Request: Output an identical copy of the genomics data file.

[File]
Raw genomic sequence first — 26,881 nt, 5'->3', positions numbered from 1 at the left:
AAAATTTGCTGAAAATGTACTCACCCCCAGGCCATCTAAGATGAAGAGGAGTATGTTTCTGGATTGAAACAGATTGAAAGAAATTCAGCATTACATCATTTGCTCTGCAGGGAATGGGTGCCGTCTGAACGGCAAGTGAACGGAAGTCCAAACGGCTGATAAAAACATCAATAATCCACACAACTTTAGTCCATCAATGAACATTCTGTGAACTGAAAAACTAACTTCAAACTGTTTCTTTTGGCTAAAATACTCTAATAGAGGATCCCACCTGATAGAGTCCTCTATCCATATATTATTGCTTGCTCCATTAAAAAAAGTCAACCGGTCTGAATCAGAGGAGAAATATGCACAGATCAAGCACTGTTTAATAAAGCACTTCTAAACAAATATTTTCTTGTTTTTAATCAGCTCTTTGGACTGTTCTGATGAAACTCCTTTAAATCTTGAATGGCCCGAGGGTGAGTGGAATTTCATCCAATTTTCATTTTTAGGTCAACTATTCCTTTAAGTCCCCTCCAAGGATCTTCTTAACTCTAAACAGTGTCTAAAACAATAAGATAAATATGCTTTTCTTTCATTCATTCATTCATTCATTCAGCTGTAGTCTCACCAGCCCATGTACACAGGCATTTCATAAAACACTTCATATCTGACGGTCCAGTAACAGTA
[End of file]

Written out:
Raw genomic sequence first — 26,881 nt, 5'->3', positions numbered from 1 at the left:
AAAATTTGCTGAAAATGTACTCACCCCCAGGCCATCTAAGATGAAGAGGAGTATGTTTCTGGATTGAAACAGATTGAAAGAAATTCAGCATTACATCATTTGCTCTGCAGGGAATGGGTGCCGTCTGAACGGCAAGTGAACGGAAGTCCAAACGGCTGATAAAAACATCAATAATCCACACAACTTTAGTCCATCAATGAACATTCTGTGAACTGAAAAACTAACTTCAAACTGTTTCTTTTGGCTAAAATACTCTAATAGAGGATCCCACCTGATAGAGTCCTCTATCCATATATTATTGCTTGCTCCATTAAAAAAAGTCAACCGGTCTGAATCAGAGGAGAAATATGCACAGATCAAGCACTGTTTAATAAAGCACTTCTAAACAAATATTTTCTTGTTTTTAATCAGCTCTTTGGACTGTTCTGATGAAACTCCTTTAAATCTTGAATGGCCCGAGGGTGAGTGGAATTTCATCCAATTTTCATTTTTAGGTCAACTATTCCTTTAAGTCCCCTCCAAGGATCTTCTTAACTCTAAACAGTGTCTAAAACAATAAGATAAATATGCTTTTCTTTCATTCATTCATTCATTCATTCAGCTGTAGTCTCACCAGCCCATGTACACAGGCATTTCATAAAACACTTCATATCTGACGGTCCAGTAACAGTA